India records bumper economic growth as election draws to a close

By Diksha Madhok, CNN

New Delhi CNN  —  India’s economy grew by more than 8 percent in the fiscal year that ended in March, according to data published Friday that gives a boost to Prime Minister Narendra Modi just hours before the country concludes its mammoth, weeks-long national election.

Gross domestic product (GDP) increased by 8.2 percent, according to the Statistics Ministry, cementing India’s status as the world’s fastest growing major economy. The rate of growth was higher than the Modi government’s forecast of 7.6 percent.

For the final quarter of the fiscal year, GDP expanded at a faster-than-expected rate of 7.8 percent, compared with the same period in 2023. GDP had risen by 8.6 percent in the October-December period.

“We expect economic activity to moderate a bit further over the coming quarters, but India will remain a global outperformer,” said Ankita Amajuri, assistant economist at Capital Economics.

There’s less than 24 hours to go before polls close in the election.

Modi is running on his economic record over the past 10 years, a period of robust growth for India. The country went from the ninth largest economy in the world to the fifth largest during that time. It also experienced the largest percentage growth in GDP over the decade compared to other major economies.

Results will be declared on June 4. If Modi wins a third term, “any deceleration (in the economy) will be mild,” added Amajuri.

Sustained expansion will push India higher up the ranks of the world’s biggest economies, with some observers forecasting the country to become number three behind only the US and China by 2027.

India is widely seen as an alternative to China for countries and companies looking to diversify their supply chains, particularly as the relationship between Washington and Beijing sours.

Some of the world’s biggest companies, including Apple (AAPL) supplier Foxconn, are already expanding their operations there.

“After China, India is the only economy that can achieve economies of scale, due to its large market,” wrote Nomura economists in a report earlier this week.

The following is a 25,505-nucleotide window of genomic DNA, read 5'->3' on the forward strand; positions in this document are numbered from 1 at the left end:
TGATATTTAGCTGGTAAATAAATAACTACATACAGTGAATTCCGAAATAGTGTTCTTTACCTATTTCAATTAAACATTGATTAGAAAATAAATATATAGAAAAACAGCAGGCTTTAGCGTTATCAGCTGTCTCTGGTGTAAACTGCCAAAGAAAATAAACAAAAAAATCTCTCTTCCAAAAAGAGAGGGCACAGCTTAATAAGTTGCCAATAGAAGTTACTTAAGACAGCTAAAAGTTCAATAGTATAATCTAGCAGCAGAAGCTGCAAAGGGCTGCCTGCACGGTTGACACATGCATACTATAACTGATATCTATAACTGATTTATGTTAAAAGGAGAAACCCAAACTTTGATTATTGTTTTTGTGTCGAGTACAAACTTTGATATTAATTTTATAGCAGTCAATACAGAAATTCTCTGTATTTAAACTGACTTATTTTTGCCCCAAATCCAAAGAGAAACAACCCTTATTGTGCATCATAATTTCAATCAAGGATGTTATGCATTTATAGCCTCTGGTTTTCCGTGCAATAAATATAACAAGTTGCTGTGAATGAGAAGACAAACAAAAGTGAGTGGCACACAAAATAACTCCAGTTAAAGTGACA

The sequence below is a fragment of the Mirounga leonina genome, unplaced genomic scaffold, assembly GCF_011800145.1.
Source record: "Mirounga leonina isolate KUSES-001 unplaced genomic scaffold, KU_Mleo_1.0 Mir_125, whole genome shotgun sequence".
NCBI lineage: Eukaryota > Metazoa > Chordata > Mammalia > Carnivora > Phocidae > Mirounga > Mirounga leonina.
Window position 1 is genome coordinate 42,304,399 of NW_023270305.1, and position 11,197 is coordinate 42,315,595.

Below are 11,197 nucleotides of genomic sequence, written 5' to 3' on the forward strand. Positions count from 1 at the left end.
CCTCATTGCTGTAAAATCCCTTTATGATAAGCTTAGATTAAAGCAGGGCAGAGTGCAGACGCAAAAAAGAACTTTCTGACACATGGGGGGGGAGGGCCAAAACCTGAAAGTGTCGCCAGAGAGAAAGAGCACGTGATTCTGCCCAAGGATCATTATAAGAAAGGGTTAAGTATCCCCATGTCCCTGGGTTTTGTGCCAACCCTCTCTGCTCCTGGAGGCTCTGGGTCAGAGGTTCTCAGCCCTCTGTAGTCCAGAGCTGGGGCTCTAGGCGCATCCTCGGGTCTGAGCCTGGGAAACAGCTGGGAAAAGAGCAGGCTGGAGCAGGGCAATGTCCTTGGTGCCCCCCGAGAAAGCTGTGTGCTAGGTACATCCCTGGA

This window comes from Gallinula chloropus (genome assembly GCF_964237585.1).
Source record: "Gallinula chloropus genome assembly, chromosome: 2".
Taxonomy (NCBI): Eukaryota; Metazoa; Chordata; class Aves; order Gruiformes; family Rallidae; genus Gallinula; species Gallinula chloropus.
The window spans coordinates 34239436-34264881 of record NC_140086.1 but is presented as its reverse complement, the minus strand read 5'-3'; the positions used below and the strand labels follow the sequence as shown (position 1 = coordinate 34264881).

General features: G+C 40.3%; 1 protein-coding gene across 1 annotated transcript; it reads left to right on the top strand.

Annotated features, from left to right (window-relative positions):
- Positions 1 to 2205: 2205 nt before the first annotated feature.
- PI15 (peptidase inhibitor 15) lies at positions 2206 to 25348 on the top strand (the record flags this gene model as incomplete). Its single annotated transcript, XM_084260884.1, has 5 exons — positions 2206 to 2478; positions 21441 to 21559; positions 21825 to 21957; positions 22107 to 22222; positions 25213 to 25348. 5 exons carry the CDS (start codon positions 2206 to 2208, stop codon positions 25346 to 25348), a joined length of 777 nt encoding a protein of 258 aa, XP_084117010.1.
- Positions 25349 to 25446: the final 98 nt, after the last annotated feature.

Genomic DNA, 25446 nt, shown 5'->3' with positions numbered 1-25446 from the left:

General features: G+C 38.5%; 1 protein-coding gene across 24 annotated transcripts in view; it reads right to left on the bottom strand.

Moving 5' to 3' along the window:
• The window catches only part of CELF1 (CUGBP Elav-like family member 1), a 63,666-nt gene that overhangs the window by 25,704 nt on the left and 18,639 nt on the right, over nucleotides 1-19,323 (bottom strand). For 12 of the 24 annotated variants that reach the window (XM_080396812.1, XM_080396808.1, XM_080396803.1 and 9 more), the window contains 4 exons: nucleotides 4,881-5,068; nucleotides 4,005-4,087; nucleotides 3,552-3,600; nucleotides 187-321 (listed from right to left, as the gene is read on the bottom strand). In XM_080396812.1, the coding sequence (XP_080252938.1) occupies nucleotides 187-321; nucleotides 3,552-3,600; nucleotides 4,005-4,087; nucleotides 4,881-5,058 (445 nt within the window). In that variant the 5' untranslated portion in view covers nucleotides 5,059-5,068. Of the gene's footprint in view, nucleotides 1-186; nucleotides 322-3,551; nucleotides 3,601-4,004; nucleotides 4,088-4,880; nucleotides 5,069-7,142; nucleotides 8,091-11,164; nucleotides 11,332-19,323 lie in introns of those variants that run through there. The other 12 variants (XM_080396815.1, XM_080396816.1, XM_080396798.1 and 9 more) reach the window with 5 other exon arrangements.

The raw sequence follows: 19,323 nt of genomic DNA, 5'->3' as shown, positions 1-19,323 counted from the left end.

“India is one of the few economies that is garnering investor interest across a variety of sectors,” they added.

Despite the euphoria surrounding the growth figures, economists say there are enormous challenges facing the Indian economy in the next decade.

The new government will have to create hundreds of millions of jobs for a population that remains largely impoverished.

With an average age of 29 years, India’s population is one of the youngest globally, but the country is not yet able to reap the potential economic benefits from its youthful demographics.

According to a recent report by the International Labour Organization, educated Indians between the ages of 15 and 29 are more likely to be unemployed than those without any schooling, which reflects “a mismatch with their aspirations and available jobs.”

Youth unemployment rates in India are now higher than global levels, it said.

Analysts fear that if Modi’s party underperforms in the polls, it may put key land and labor reforms on the backburner.

But one of the biggest long-term threats facing the Indian economy is climate change. The country is particularly vulnerable to extreme heat and some places there are pushing the limits of human survivability, experts say.

Earlier this week, India’s capital territory of Delhi recorded its highest-ever temperature of 49.9 degrees Celsius (121.8 degrees Fahrenheit), and the oppressive heat wave forced authorities to impose water rationing.

Rising mercury levels in India risks reversing progress on poverty alleviation, health and economic growth, experts say.

The country is “expected to lose about 5.8 percent of daily working hours due to heat stress in 2030,” said a United Nations’ Economic and Social Commission for Asia and the Pacific (ESCAP) report in April.

“The problem is most severe for outdoor workers, particularly those employed in agriculture and construction, but also relevant for indoor factory workers,” it added.

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